At this moment a man entered, without even knocking at the door. Aramis tried to withdraw his hand, but the king still held it. The man was one of those Puritans, half preacher and half soldier, who swarmed around Cromwell.

“What do you want, sir?” said the king.

“I desire to know if the confession of Charles Stuart is at an end?” said the stranger.

“And what is it to you?” replied the king; “we are not of the same religion.”

“All men are brothers,” said the Puritan. “One of my brothers is about to die and I come to prepare him.”

“Bear with him,” whispered Aramis; “it is doubtless some spy.”

“After my reverend lord bishop,” said the king to the man, “I shall hear you with pleasure, sir.”

The man retired, but not before examining the supposed Juxon with an attention which did not escape the king.

“Chevalier,” said the king, when the door was closed, “I believe you are right and that this man only came here with evil intentions. Take care that no misfortune befalls you when you leave.”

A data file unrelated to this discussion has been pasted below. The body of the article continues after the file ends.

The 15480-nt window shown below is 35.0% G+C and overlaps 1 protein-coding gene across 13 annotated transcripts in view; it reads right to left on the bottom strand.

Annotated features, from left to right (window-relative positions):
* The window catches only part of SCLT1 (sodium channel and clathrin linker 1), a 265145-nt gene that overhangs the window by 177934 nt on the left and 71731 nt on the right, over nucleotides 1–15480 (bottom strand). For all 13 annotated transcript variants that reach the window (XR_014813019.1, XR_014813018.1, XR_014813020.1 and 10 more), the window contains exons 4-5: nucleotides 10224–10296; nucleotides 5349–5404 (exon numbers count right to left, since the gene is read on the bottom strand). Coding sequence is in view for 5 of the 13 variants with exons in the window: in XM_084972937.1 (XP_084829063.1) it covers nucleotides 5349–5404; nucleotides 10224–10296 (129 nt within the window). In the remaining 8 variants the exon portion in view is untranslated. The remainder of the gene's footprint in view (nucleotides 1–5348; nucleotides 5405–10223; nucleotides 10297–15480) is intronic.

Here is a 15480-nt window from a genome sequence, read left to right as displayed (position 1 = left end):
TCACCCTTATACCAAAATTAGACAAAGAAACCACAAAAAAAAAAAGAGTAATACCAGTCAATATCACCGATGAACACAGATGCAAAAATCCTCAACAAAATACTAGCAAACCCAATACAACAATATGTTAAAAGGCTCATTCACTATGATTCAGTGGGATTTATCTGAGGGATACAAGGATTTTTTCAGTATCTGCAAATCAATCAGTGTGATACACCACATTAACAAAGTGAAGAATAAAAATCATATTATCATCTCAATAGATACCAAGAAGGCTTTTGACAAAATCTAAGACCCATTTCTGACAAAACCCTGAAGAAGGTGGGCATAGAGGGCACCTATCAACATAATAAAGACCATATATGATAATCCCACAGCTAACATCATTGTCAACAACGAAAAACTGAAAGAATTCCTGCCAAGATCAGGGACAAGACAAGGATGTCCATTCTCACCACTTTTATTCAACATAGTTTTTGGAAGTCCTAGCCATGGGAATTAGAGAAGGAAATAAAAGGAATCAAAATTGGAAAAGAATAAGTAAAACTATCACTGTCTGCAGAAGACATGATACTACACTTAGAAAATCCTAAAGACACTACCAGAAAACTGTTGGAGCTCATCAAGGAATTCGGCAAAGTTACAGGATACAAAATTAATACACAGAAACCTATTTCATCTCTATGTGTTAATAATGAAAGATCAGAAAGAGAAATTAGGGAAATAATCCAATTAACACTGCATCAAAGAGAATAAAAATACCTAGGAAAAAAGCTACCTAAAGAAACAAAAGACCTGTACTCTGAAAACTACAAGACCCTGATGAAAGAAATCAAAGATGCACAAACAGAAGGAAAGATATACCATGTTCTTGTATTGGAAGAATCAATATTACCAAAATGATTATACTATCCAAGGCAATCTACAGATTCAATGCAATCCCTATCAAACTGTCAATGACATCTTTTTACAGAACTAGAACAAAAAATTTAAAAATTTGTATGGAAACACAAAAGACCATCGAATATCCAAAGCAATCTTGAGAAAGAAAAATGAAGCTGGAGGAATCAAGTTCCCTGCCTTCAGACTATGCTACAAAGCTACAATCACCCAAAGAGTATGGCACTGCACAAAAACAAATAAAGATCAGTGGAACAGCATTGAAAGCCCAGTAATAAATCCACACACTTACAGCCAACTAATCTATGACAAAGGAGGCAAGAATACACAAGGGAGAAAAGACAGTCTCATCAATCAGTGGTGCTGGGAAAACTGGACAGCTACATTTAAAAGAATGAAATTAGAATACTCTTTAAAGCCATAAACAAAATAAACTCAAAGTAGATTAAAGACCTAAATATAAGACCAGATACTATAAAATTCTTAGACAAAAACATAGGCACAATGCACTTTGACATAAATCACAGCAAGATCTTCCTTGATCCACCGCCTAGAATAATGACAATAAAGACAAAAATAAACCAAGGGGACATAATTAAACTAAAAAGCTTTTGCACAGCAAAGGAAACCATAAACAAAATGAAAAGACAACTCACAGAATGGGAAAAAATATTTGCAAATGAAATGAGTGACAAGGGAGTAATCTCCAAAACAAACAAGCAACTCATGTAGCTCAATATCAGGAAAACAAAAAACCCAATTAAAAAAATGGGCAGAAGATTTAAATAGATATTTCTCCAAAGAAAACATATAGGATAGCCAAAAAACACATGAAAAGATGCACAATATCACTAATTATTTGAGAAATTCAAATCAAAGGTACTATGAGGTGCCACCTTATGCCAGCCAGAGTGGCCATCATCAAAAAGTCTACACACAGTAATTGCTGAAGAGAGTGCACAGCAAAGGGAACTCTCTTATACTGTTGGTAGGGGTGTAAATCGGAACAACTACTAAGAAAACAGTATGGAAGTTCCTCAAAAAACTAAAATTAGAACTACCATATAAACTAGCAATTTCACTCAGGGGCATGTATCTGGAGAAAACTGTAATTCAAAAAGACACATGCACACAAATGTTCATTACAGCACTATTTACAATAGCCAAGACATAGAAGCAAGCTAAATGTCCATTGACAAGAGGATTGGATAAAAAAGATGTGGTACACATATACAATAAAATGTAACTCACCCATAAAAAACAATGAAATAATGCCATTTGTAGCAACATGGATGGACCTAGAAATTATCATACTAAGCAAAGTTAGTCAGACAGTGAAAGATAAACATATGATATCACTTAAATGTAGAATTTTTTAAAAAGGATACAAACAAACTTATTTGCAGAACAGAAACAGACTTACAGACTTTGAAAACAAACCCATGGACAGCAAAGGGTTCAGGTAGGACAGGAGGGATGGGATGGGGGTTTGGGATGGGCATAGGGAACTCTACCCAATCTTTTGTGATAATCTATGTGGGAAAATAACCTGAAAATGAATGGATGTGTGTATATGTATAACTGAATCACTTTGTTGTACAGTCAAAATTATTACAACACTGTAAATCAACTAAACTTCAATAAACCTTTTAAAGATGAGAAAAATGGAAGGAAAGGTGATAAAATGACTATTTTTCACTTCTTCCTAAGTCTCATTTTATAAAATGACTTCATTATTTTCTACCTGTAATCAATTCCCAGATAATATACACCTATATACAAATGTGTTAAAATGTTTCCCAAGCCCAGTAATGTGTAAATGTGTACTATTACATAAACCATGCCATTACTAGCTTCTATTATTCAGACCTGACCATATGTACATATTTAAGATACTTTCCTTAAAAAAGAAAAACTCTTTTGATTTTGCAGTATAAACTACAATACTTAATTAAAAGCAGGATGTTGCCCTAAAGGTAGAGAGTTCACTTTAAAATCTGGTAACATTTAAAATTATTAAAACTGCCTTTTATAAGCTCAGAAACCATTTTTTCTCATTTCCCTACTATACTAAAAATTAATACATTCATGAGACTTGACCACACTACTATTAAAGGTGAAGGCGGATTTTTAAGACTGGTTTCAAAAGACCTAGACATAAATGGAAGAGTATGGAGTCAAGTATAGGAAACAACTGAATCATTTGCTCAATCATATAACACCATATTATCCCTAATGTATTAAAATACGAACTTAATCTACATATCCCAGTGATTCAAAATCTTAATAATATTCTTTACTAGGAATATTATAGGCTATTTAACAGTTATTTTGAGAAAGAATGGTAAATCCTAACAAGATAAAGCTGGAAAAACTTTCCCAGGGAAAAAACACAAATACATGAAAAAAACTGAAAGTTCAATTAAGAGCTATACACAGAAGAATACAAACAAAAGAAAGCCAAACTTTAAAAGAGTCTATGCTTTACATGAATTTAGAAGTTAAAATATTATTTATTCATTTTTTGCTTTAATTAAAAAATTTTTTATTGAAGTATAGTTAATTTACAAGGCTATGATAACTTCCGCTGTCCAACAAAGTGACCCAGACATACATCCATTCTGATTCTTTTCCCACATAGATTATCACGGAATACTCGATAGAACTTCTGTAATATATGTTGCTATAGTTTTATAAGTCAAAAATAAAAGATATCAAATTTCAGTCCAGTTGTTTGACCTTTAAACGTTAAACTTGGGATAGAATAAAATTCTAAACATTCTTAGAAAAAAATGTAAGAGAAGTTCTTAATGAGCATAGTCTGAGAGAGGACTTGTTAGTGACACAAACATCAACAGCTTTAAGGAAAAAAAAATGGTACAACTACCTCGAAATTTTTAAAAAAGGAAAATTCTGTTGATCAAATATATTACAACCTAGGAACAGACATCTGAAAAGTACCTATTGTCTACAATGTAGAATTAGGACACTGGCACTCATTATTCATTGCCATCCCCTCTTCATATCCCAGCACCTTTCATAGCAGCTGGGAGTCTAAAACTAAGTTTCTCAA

“I thank your majesty,” said Aramis, “but under these robes I have a coat of mail, a pistol and a dagger.”

“Go, then, sir, and God keep you!”

The king accompanied him to the door, where Aramis pronounced his benediction upon him, and passing through the ante-rooms, filled with soldiers, jumped into his carriage and drove to the bishop’s palace. Juxon was waiting for him impatiently.

“Well?” said he, on perceiving Aramis.

“Everything has succeeded as I expected; spies, guards, satellites, all took me for you, and the king blesses you while waiting for you to bless him.”

“May God protect you, my son; for your example has given me at the same time hope and courage.”